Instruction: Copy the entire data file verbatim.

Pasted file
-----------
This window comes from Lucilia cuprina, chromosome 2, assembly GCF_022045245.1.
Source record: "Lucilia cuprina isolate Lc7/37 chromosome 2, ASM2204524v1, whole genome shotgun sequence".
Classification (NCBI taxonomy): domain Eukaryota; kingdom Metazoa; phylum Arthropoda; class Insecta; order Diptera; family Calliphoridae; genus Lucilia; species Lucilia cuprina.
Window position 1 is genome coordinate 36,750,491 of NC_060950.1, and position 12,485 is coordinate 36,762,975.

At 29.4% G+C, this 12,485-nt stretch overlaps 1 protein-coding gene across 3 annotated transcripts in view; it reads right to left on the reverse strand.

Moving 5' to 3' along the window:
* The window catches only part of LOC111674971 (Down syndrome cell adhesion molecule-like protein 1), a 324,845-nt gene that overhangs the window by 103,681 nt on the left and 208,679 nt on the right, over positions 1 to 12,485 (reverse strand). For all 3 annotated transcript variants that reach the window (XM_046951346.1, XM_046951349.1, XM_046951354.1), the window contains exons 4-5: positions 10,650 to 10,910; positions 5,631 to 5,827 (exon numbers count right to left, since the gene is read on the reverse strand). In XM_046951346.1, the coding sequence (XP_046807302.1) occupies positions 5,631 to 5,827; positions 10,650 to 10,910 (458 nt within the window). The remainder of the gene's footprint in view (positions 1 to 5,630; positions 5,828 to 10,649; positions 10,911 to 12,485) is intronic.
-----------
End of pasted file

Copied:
This window comes from Lucilia cuprina, chromosome 2, assembly GCF_022045245.1.
Source record: "Lucilia cuprina isolate Lc7/37 chromosome 2, ASM2204524v1, whole genome shotgun sequence".
Classification (NCBI taxonomy): domain Eukaryota; kingdom Metazoa; phylum Arthropoda; class Insecta; order Diptera; family Calliphoridae; genus Lucilia; species Lucilia cuprina.
Window position 1 is genome coordinate 36,750,491 of NC_060950.1, and position 12,485 is coordinate 36,762,975.

At 29.4% G+C, this 12,485-nt stretch overlaps 1 protein-coding gene across 3 annotated transcripts in view; it reads right to left on the reverse strand.

Moving 5' to 3' along the window:
* The window catches only part of LOC111674971 (Down syndrome cell adhesion molecule-like protein 1), a 324,845-nt gene that overhangs the window by 103,681 nt on the left and 208,679 nt on the right, over positions 1 to 12,485 (reverse strand). For all 3 annotated transcript variants that reach the window (XM_046951346.1, XM_046951349.1, XM_046951354.1), the window contains exons 4-5: positions 10,650 to 10,910; positions 5,631 to 5,827 (exon numbers count right to left, since the gene is read on the reverse strand). In XM_046951346.1, the coding sequence (XP_046807302.1) occupies positions 5,631 to 5,827; positions 10,650 to 10,910 (458 nt within the window). The remainder of the gene's footprint in view (positions 1 to 5,630; positions 5,828 to 10,649; positions 10,911 to 12,485) is intronic.